The signs of genital herpes are quite different from those of jock itch. Genital herpes typically doesn’t cause large patches of skin to become inflamed or red. It also doesn’t form the same circular pattern that jock itch does.
Instead, genital herpes manifests as small skin lesions on the genitals. In men, herpes lesions usually form on the shaft and glans of the penis. In women, herpes lesions usually form on the vulva, around the clitoris and on the mons pubis.
Herpes lesions can also develop on the buttocks, thighs and around the anus—the same areas that are often affected by fungal infections like jock itch.
Unlike jock itch, which is usually itchy but rarely painful, herpes lesions can sometimes be very uncomfortable and painful. They often produce a consistent itching, burning sensation. In short, while jock itch is an annoyance, a herpes outbreak can be downright unpleasant.
In severe cases, herpes outbreaks can even cause penile or vaginal discharge, as well as a list of secondary physical effects ranging from muscle pains (particularly in the abdomen) to fever, headache and painful urination.
Herpes is not currently curable. It’s also not a virus that affects everyone equally. Many people are infected with HSV-1 or HSV-2 but have no outbreaks, meaning the virus doesn’t lead to any genital herpes lesions.
Another important thing to point out is that herpes is highly contagious, whereas most instances of jock itch are not. fungal transmission of jock itch can happen in severe cases, but not generally. Our guide to sex with herpes goes through the nitty-gritty of how HSV-1 and HSV-2 are transmitted, and what you can do to prevent it.
However, if you are affected by genital herpes, there are treatment options available. The most widely used and effective of these treatments is valacyclovir (also known as Valtrex), which can provide relief from genital herpes outbreaks and facilitate faster healing. While medications like valacyclovir require a prescription from a physician, most jock itch creams are sold over the counter.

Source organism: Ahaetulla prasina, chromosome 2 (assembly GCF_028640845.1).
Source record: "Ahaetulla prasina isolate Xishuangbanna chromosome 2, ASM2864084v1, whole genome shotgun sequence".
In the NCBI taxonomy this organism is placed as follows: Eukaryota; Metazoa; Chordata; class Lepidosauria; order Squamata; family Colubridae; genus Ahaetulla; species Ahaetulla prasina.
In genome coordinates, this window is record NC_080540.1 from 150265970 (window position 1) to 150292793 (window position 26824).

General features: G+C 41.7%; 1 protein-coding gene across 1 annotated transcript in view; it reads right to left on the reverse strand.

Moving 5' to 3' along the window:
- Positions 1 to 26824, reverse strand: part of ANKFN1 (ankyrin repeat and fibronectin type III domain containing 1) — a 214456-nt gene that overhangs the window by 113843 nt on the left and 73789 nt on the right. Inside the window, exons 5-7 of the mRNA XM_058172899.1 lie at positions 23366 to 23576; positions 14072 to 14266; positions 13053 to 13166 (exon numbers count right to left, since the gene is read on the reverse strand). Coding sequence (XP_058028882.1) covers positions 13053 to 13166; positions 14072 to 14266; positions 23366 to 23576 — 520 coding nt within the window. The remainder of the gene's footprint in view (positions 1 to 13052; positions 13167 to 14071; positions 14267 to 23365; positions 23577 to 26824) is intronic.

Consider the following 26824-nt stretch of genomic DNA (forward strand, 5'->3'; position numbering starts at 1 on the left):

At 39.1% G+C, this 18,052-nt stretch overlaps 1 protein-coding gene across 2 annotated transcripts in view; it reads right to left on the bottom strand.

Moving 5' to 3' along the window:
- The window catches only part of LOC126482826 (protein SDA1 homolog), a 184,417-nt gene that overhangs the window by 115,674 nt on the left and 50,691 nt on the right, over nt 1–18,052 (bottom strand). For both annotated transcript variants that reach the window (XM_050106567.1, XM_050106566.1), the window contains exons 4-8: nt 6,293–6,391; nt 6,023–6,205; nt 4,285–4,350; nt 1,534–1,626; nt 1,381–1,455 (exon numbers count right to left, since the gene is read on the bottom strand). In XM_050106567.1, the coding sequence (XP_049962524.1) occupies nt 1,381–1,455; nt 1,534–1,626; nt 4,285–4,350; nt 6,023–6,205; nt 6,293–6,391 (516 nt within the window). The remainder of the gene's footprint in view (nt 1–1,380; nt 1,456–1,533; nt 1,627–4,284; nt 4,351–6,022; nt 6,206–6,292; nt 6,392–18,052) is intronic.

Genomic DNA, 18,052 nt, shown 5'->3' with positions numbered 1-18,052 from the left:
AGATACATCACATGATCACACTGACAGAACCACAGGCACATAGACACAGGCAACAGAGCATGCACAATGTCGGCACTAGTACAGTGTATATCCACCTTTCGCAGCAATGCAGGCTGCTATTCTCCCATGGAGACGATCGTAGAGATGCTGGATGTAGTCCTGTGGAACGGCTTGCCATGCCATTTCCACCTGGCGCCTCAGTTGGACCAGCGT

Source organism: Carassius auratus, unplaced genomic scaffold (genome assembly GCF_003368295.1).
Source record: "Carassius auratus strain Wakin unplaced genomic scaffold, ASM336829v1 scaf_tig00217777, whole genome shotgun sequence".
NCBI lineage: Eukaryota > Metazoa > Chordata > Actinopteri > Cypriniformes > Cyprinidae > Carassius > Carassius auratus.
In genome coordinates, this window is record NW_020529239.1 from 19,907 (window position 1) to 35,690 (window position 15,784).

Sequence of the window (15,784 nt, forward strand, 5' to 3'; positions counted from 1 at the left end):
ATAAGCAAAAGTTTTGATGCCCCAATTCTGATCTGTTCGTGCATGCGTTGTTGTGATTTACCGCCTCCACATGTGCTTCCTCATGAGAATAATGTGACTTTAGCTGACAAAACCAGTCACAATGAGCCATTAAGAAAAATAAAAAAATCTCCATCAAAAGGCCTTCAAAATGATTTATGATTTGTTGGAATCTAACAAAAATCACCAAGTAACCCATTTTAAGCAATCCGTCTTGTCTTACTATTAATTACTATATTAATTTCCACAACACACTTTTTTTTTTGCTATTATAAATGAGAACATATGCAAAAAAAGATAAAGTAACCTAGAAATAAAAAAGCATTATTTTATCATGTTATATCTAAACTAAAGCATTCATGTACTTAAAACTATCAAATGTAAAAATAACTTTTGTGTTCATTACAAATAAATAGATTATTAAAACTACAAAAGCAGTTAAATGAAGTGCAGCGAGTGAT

Over the long term, valacyclovir can also lower the risks of herpes outbreaks recurring, making it extremely helpful in managing genital herpes if you have frequent, ongoing outbreaks.
Our guide to valacyclovir goes into more detail about how the medication works, from its basic mechanism of action, to the effects it can have on oral and genital herpes and the most common side effects users experience.
If you’ve noticed an itching sensation in your groin, skin redness and an almost circular pattern to the skin irritation, you likely have a fungal infection like jock itch.
However, if you notice lesions forming on or around your genitals, especially lesions that cause pain and a burning sensation, it’s worth talking to your doctor. Even one or two small lesions can be the start of a potentially severe herpes outbreak.
As always, it’s best to seek an expert opinion when you aren’t sure about a skin condition. Your doctor will be able to identify the cause of irritated skin or sores on or around your genitals and, in the case of herpes, administer a herpes test to give you an exact diagnosis.